CNN's Jake Tapper issued a correction for a segment that misleadingly took comments by Vice President Joe Biden out of context. Tapper's decision to correct the record is commendable, but has yet to be imitated by Newt Gingrich, who first brought the bogus story to the network.
On December 3, Biden visited the Toyko headquarters of the Japanese company DeNA. According to the Wall Street Journal, that firm "is known for encouraging its female employees to continue working through motherhood," and Biden was there to "meet with its female employees to chat about achieving a work-life balance in a country where 60% of women don't return to work after giving birth." As part of that dialogue, Biden asked a group of five young female employees, "Do your husbands like you working full time?" Illustrating the vulnerability of journalists working in the current media environment, numerous media outlets ripped Biden's comments from their context and presented them as a sexist gaffe.
That dishonest framing reached CNN the same day, when Crossfire's Gingrich tried to use them to diffuse criticism of the GOP's toxic rhetoric on women. He commented: "Democrats like to complain about a Republican war on women. That was before Vice President Joe Biden started his current tour of Japan. Today, while touring a Japanese game company, he walked up to a group of women and asked them, 'Do your husbands like you working full-time?'" Gingrich used Biden's comments to ask, "How do you explain Biden's inability to stay in touch with reality?"
The next day on his CNN program, Tapper played the same clip to illustrate the media's propensity to highlight the Vice President's gaffes and asked if Republicans are right to say there is a double standard about sexist comments.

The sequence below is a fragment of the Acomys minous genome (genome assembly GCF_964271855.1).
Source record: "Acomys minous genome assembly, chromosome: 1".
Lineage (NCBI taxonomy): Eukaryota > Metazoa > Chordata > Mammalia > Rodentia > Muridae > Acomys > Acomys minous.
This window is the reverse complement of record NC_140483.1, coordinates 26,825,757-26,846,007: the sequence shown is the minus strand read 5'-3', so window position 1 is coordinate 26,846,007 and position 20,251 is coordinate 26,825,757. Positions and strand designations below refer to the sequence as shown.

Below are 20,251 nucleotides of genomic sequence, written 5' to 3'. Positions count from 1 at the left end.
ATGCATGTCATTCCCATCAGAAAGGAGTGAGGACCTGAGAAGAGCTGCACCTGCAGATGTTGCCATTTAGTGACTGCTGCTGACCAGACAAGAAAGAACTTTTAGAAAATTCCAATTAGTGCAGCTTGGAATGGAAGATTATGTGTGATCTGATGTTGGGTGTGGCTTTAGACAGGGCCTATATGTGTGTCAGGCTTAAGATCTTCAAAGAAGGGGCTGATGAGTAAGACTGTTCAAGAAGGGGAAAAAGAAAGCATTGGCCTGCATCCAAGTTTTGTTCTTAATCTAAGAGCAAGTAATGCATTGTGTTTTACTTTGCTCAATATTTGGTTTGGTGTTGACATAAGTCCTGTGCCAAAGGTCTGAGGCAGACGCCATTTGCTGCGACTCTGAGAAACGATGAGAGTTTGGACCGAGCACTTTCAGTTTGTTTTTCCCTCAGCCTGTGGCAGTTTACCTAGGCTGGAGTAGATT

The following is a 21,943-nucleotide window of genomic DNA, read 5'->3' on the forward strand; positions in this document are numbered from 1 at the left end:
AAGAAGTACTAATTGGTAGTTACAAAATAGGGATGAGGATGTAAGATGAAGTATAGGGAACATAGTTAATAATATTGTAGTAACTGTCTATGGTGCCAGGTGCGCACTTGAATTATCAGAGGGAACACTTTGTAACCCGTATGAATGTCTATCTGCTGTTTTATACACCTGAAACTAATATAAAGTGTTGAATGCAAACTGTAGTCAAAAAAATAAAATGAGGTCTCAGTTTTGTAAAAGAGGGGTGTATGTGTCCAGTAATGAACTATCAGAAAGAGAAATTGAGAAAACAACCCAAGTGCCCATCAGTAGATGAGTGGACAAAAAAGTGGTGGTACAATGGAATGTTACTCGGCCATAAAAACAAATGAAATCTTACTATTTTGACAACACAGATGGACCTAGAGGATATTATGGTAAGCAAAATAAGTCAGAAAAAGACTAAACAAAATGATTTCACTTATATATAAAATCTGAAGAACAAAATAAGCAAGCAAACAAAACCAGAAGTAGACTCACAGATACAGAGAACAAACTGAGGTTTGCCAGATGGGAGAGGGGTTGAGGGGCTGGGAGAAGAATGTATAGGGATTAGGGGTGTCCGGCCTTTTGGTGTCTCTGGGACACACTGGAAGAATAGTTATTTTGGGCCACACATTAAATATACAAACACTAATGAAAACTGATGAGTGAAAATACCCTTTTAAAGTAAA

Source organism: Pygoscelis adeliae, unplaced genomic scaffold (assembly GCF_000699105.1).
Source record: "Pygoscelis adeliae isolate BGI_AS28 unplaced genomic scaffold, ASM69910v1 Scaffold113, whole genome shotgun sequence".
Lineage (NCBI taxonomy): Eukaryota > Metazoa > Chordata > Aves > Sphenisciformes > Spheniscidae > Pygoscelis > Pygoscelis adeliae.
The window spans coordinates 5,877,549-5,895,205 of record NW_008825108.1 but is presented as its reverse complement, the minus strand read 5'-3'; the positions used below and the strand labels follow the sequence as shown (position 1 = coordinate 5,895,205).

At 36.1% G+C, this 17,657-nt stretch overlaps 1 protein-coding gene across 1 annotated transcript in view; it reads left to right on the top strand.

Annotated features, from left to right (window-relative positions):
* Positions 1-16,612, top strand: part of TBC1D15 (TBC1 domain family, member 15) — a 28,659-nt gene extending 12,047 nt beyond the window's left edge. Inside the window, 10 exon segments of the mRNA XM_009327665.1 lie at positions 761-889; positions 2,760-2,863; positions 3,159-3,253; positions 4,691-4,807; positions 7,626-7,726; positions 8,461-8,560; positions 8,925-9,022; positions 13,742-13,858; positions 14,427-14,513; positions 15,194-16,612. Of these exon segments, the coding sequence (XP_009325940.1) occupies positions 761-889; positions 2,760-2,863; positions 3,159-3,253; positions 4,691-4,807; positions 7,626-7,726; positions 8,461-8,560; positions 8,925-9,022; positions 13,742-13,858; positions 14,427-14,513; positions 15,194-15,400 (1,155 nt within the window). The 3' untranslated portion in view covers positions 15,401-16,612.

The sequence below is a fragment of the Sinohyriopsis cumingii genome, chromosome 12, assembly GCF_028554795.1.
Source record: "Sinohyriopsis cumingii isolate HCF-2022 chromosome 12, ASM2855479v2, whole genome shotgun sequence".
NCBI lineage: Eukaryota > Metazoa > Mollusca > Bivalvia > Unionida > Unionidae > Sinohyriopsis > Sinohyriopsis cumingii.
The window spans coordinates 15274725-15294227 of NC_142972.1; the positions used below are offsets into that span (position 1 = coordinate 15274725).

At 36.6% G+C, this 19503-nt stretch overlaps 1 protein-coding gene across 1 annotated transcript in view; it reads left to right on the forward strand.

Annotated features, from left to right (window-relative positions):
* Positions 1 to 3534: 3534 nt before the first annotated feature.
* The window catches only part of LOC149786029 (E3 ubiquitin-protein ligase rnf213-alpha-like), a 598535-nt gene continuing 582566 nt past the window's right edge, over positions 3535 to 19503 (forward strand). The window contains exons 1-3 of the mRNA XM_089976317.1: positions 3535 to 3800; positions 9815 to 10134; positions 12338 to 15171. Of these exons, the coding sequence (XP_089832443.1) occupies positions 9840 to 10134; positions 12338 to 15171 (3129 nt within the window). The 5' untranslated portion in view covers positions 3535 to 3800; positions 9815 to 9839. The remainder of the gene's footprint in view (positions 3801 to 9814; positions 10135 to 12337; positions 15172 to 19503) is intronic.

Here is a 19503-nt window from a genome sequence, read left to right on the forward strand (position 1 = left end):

Tapper issued a full correction on the December 6 edition of his show, apologizing for doing the vice president and the viewer "the exact same ill service" of focusing on Biden's gaffes without "providing the proper context":
TAPPER: A correction from us now. On Wednesday during a discussion on our roundtable about Vice President Biden I tried to make the point that despite his substantive work, the media perhaps too often focuses on his gaffes. In doing so, I did him and you the exact same ill service by not providing the proper context for a quick sound bite we aired. The vice president had been attending an event in Japan aimed at highlighting efforts to reduce the percentage of Japanese women, currently at 60 percent, who quit their jobs after the birth of their first child. An important context for you to have known before we showed you the vice president asking some female workers there how their husbands like them working full-time. Again, we were trying to make the point that the VP perhaps deserved a more fair shake but then I inadvertently, ironically, perhaps even hypocritically, did the same thing. I regret the error and apologize to the vice president and to you, the viewer.
Tapper's apology suggests that Gingrich should also prioritize honesty and transparency by issuing a correction. However, given Gingrich's legacy as a political commentator -- which most recently has included violating CNN's ethical guidelines and engaging in partisan smear campaigns -- it seems unlikely that such an apology is forthcoming.